Introduction

A complex cellular network within and between cells coordinates the balance of growth promoting- and growth-inhibiting mechanisms. In cancer cells, however, these control mechanisms are altered and the cells acquire the ability to grow in an unrestricted manner, migrate from their original sites, invade nearby tissues and form metastases at distant organ sites. When a primary tumor and its metastases invade and disrupt tissues with vital functions, they can become lethal.

Cancer is believed to be a genetic disease because alterations are detected within specific genes — either in (pro)oncogenes or tumor suppressor genes.1 Increased expression of or activating mutations within (pro)oncogenes or the loss of expression or function of tumor suppressing genes due, for example, to gene silencing through DNA methylation or inactivating mutations may be crucial determinants for the onset of oncogenesis.

In general, more than one activating or inactivating event must occur in an oncogene or tumor suppressor gene for the initiation and progression of cancer. Key molecular mechanisms of cancer involve (trans)activation of receptor tyrosine kinase signaling pathways, small GTPases, including Ras activating the MAP kinase cascades and Rho family GTPases (Rho, Rac, cdc42), focal adhesion kinase, the Wnt signaling cascade, TGF-p, regulation of cell cycle control (Kip family p21, p27, cyclins, cyclin-dependent kinases), transcriptional activation (e.g. CREB, STATs, NF-kB), and the inactivation of tumor suppressor genes (Rb, p53, APC, PTEN).1 See Figure 5.1. After malignant transformation occurs, microenvironmental factors such as cell adherence to the extracellular matrix, host-tumor interactions, degradation of matrix components, migration, and invasion become essential for tumor progression to the metastatic phenotype.2,3

GPCRs are known to play an essential role in the coordination of cellular communication and more particularly they can activate signaling pathways that control expression and proliferation of genes4 including those mentioned above. Therefore, aberrant GPCR signaling through activating mutations within the GPCRs or due to overexpression of GPCRs or their ligands may lead to transformations that may be able to contribute to the onset or progression of oncogenesis.5-7 Increasing evidence suggests that some GPCRs are implicated in the pathogenesis of cancer and are therefore to be viewed as potential targets for the development of antitumor agents.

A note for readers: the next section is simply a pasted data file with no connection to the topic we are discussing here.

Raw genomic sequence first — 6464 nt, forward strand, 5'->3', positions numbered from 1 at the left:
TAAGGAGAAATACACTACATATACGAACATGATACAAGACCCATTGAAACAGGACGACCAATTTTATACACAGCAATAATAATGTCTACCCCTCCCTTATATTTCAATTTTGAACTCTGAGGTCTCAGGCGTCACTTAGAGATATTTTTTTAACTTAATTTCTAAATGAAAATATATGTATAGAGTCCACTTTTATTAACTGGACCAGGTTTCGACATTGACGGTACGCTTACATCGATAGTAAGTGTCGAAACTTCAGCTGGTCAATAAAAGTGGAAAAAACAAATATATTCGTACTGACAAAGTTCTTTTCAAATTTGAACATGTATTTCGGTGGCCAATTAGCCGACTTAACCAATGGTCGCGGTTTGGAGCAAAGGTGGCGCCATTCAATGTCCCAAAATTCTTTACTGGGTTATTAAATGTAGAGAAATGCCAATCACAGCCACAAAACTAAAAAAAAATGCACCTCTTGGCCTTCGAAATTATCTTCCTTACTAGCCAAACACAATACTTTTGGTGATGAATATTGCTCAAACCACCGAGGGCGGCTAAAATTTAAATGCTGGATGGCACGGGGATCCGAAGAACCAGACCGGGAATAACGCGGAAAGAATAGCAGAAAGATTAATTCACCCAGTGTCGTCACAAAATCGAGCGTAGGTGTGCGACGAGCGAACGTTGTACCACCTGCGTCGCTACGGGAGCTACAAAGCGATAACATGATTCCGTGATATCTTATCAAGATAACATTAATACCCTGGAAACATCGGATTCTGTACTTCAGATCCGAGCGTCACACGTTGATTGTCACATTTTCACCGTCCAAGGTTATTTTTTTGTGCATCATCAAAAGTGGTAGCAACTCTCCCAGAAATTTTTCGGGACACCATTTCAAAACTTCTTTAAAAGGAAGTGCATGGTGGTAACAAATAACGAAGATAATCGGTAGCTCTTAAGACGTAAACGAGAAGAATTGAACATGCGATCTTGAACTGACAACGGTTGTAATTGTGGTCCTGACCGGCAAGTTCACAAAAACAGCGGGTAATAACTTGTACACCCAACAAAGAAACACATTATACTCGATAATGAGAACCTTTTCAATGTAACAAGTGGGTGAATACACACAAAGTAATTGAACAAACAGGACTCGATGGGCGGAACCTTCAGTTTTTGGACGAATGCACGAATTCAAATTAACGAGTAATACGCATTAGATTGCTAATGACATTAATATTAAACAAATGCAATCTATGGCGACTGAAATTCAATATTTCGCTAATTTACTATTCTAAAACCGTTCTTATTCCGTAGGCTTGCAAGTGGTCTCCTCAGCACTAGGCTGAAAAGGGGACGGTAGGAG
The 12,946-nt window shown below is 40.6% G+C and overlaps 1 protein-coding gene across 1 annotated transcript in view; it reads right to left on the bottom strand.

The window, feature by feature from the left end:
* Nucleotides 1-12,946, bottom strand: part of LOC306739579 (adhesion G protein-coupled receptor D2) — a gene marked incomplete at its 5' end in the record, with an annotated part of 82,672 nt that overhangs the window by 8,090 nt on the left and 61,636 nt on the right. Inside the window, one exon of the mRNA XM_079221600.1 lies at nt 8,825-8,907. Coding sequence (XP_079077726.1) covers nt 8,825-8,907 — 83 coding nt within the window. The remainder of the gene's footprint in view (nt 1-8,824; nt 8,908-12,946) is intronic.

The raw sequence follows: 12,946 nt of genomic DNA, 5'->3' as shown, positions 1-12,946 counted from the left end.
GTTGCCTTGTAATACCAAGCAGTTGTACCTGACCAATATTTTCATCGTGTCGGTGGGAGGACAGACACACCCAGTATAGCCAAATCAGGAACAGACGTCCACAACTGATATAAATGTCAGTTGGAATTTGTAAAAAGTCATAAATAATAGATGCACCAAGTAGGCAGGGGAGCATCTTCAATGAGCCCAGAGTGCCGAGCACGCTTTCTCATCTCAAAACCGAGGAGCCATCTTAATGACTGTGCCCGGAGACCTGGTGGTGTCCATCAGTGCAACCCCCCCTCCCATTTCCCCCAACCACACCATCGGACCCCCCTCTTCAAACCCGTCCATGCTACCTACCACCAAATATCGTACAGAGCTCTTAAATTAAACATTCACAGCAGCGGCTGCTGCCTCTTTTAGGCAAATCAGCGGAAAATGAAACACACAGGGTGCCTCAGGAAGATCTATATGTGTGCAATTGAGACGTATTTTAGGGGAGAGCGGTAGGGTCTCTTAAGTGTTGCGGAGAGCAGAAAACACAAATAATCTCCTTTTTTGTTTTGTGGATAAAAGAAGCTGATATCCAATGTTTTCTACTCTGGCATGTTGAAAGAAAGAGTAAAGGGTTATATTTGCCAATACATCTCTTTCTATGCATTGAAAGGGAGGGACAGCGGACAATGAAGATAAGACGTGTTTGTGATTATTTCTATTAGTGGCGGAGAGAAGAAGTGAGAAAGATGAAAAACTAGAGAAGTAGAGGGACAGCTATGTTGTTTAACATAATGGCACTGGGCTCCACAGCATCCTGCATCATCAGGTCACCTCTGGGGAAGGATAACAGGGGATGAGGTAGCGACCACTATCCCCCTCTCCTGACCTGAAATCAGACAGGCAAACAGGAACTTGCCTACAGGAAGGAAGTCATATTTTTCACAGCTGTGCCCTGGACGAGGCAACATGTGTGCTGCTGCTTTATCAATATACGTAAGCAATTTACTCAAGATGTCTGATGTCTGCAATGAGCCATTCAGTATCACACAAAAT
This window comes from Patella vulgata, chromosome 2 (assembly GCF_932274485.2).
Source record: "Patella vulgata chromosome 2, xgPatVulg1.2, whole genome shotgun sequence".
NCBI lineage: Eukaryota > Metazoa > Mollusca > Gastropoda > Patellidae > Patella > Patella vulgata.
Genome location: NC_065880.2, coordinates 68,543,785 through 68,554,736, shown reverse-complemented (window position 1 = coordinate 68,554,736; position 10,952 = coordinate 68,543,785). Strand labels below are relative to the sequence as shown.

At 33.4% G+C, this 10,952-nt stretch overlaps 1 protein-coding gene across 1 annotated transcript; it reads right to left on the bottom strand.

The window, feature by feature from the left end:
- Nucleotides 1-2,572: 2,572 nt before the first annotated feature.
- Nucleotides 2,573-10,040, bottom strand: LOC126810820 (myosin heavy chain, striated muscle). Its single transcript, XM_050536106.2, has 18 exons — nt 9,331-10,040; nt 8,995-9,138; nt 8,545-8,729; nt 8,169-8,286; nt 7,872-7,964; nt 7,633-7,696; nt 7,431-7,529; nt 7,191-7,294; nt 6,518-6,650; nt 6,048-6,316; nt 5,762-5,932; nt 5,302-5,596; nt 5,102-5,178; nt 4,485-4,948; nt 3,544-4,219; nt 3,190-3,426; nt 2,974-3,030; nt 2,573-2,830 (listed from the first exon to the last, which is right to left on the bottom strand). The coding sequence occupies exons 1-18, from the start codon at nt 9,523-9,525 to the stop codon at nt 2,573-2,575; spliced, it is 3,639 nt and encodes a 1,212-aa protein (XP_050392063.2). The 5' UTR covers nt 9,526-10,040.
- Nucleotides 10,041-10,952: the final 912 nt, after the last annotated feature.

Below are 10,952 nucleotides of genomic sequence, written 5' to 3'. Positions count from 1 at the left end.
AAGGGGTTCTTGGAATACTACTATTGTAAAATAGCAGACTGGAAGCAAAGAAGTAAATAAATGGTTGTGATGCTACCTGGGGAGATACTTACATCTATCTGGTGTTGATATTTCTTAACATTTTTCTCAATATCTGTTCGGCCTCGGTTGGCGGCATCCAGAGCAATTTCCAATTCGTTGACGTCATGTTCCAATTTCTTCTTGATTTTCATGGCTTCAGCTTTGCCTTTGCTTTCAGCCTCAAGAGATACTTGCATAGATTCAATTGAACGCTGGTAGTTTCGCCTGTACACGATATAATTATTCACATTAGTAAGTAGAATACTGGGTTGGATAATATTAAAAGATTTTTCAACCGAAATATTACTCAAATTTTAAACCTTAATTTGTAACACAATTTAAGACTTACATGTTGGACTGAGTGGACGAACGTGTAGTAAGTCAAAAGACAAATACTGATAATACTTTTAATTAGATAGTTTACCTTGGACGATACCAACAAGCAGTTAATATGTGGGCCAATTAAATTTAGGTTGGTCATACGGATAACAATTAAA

This chapter discusses the different GPCR families with respect to their potential contributions to the onset or progression of cancer. Although numerous in vitro GPCRs, in particular those linked to the Gq/phospholipase C (PLC) signaling pathway, induce proliferation, we focus only on those receptors shown to be able to induce tumorigenesis in vivo or for which altered GPCR expression has been detected within tumors. Although no detailed studies exclusively address the contributions of GPCRs to cancers, we try to cite examples of different GPCR families that are potentially linked to cancer.

GPCRs that negatively regulate tumor formation or progression are also described since they may also be considered potential drug targets for the treatment of certain cancers. It is beyond the scope of this chapter to address the mechanisms by which GPCRs induce cancer in full detail. For a more detailed description of

FIGURE 5.1 GPCR-mediated signaling pathways in cancer. Aberrant GPCR signaling through activating mutations within the GPCRs or due to overexpression of GPCRs or their ligands may lead to transformations that may contribute to the onset or progression of oncogenesis. Key molecular mechanisms of cancer that may be activated by GPCRs involve (trans)activation of receptor tyrosine kinase signaling pathways, activation of small GTPases, including Ras activating the MAP kinase cascades and Rho family GTPases (Rho, Rac, cdc42), focal adhesion kinase, and transcriptional activation (e.g., CREB, STATs, NF-kB). PI3K = phosphoinositide-3 kinase. PLC-b = phospholipase C-b. DAG = diacylglycerol. F ak = focal adhesion kinase; MAPK, mitogen-activated protein kinase; TF, transcription factors.

FIGURE 5.1 GPCR-mediated signaling pathways in cancer. Aberrant GPCR signaling through activating mutations within the GPCRs or due to overexpression of GPCRs or their ligands may lead to transformations that may contribute to the onset or progression of oncogenesis. Key molecular mechanisms of cancer that may be activated by GPCRs involve (trans)activation of receptor tyrosine kinase signaling pathways, activation of small GTPases, including Ras activating the MAP kinase cascades and Rho family GTPases (Rho, Rac, cdc42), focal adhesion kinase, and transcriptional activation (e.g., CREB, STATs, NF-kB). PI3K = phosphoinositide-3 kinase. PLC-b = phospholipase C-b. DAG = diacylglycerol. F ak = focal adhesion kinase; MAPK, mitogen-activated protein kinase; TF, transcription factors.

signaling pathways responsible for initiation and progression of cancer, readers are referred to a recent review by Gutkind and colleagues.1

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